Curious what advanced features and technology updates Tableau has planned? We share highlights from the Tableau Conference
Tableau had many exciting announcements unveiled this week at the Tableau Conference, and to data people, it feels a lot like Christmas.
To summarize, here are the top three highlights of what’s coming to Tableau soon:
1 – Goodbye TDE, Hello Hyper
Early last year, Tableau announced the acquisition of Hyper, an innovative technology in data processing developed by a group of PhD students at the Technical University of Munich. There has been much buzz about this in-memory data engine and data enthusiasts have been eagerly waiting for its release. Now, Hyper is here in 10.5 beta.
At the Tableau Conference this year, Allan Folting, Tableau Engineering Senior Manager, compared Hyper to TDE, and Hyper certainly made a grand debut. Attendees witnessed Hyper beat out TDE round for round on query processing, extraction, and analysis – processing over half a billion rows instantaneously. Hyper will be replacing TDE as the data engine for all Tableau applications, including Tableau Desktop, Tableau Server, Tableau Online, and Tableau Public. Hello Hyper!
2 – Viz in Tooltip
Veteran users of Tableau have been asking for the ability to display visualizations within tooltips for a while now. This function is finally available in 10.5 beta.
Dashboard creators recognize that the screen real estate on a dashboard is precious. Allowing visualizations in tooltips gives the dashboard designer the ability to maximize that space.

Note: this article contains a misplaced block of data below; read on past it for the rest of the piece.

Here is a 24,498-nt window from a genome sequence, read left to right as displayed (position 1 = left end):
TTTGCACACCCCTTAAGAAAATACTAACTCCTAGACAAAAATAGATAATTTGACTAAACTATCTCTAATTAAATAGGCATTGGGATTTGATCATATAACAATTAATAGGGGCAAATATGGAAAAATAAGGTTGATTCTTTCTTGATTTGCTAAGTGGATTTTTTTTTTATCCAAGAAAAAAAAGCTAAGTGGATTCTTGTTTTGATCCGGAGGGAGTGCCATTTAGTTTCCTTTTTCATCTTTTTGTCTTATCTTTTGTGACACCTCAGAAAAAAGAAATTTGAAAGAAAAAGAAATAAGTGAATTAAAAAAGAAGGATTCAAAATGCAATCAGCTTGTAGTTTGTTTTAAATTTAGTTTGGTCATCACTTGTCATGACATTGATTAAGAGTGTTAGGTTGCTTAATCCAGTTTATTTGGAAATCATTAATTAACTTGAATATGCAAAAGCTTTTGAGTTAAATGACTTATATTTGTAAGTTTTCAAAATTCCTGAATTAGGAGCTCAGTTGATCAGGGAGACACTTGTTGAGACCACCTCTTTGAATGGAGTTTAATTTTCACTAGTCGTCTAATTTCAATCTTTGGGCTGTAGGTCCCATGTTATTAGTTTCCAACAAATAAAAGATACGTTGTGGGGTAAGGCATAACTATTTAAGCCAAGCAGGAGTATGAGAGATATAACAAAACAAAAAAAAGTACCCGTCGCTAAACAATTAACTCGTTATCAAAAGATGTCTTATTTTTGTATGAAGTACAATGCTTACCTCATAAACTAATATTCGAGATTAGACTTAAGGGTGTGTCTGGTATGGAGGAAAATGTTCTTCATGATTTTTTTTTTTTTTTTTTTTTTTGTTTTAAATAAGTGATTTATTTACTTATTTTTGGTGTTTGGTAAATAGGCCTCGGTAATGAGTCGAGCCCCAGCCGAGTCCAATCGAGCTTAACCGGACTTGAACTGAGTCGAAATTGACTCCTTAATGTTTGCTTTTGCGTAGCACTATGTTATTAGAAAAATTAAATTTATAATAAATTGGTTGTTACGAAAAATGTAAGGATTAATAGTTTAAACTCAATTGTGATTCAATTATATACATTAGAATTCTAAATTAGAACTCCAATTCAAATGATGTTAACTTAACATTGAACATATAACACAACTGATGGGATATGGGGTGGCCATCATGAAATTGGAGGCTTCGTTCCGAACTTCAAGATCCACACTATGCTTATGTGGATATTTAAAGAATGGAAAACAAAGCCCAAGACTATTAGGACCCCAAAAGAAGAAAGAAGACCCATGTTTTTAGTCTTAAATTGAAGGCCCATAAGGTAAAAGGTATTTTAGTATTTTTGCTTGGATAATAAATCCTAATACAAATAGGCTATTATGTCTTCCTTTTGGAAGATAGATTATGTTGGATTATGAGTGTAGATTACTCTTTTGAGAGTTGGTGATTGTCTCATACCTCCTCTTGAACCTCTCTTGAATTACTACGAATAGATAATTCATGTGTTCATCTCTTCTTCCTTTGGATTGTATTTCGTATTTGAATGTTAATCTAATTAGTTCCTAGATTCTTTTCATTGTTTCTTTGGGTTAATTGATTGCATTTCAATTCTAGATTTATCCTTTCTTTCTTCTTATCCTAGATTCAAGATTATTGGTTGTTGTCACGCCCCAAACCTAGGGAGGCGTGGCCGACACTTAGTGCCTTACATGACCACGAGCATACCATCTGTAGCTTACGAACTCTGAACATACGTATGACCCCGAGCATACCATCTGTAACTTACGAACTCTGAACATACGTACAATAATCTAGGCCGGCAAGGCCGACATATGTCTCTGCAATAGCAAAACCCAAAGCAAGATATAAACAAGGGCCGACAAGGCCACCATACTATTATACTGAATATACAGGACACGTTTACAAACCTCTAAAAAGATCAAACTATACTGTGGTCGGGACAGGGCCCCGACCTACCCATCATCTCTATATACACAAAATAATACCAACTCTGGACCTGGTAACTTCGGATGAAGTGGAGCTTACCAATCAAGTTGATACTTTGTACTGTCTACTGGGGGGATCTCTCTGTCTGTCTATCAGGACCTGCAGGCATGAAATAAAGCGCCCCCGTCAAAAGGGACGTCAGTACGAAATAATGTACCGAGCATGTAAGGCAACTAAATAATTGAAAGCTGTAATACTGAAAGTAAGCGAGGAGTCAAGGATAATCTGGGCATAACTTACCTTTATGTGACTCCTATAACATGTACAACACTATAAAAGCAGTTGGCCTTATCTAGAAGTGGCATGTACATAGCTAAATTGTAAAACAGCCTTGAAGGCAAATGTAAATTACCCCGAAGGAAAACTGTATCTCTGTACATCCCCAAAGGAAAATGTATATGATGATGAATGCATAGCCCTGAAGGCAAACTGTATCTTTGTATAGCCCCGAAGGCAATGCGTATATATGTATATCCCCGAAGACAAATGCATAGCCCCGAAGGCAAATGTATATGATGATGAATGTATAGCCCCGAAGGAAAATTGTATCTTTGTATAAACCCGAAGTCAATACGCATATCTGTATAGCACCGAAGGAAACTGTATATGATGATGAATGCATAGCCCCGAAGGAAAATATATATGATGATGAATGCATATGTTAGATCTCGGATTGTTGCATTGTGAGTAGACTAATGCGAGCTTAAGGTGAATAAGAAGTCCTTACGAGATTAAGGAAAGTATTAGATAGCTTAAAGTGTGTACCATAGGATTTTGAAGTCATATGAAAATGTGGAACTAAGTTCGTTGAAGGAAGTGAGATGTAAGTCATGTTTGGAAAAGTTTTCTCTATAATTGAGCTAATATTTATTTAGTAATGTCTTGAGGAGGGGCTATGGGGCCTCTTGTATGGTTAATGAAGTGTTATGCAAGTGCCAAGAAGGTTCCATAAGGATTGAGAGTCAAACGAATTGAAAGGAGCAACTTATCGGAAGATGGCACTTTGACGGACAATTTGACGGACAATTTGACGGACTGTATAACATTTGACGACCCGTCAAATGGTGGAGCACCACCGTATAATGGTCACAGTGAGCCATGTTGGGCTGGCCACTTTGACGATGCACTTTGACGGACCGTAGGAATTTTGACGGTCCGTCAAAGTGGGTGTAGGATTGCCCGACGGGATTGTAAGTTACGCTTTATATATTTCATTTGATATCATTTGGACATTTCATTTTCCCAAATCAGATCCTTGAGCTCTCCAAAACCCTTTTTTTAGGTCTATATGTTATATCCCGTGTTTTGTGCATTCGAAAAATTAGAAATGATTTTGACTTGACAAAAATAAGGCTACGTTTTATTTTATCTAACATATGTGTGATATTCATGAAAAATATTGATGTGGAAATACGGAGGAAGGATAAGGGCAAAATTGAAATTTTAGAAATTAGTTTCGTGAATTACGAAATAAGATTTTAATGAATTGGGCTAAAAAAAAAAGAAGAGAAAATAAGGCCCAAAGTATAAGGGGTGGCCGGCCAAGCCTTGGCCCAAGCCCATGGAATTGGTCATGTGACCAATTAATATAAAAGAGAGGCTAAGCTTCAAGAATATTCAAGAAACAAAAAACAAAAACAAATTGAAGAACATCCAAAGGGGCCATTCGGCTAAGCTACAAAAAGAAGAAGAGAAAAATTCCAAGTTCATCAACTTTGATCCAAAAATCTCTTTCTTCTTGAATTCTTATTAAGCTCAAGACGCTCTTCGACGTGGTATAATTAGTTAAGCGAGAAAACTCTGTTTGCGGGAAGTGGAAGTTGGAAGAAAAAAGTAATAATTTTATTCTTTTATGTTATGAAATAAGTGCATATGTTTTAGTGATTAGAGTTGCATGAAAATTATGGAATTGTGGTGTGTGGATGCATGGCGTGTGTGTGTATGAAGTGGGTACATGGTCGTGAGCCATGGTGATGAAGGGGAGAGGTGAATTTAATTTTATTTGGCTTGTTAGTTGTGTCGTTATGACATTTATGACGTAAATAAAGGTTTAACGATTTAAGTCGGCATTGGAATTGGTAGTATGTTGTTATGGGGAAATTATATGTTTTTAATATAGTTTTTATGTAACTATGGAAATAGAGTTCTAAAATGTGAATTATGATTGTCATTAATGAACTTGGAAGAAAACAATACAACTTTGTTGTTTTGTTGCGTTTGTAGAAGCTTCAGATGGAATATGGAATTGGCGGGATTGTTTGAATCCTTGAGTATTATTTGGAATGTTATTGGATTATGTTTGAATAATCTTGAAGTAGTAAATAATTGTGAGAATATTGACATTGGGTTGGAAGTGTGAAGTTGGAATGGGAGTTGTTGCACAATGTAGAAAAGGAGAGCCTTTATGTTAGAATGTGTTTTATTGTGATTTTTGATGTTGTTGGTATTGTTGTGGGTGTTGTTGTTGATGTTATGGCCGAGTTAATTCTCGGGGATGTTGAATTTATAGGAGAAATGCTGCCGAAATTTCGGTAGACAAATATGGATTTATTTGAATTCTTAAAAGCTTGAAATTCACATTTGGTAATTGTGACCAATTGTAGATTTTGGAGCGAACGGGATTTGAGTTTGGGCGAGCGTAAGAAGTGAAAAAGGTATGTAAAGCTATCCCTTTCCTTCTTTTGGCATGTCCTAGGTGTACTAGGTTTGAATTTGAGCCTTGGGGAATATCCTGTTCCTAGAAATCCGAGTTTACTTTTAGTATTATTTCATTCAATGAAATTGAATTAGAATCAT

In addition, having visualizations directly in the tooltips enables the audience to explore greater details, highlight trends, and find additional insights. You can also change the size and filter actions for your visualization in the tooltip, allowing for a different way to interact within visualizations.
3 – Project Maestro
Data analysts and data scientists are often too familiar with the struggles of data cleaning and wrangling. Tableau’s solution to this issue is a stand-alone application called Project Maestro, aimed towards making the preparation process as easy and painless as possible.
While this product is not in the 10.5 betas, Project Maestro is anticipated to be released this quarter. I was able to experience a live hands-on demo of Project Maestro with the Tableau developers at Tableau Labs and was impressed by the application’s seamless visual and intuitive data prep capabilities.
The application design appears to echo that of the Tableau user interface we are familiar with, in addition to allowing for data wrangling processes in the click of a button and providing data profiling through beautiful visualizations.
Project Maestro is not available yet, but several of the new highly anticipated features, including Hyper and viz in tooltip, are available at last to test here.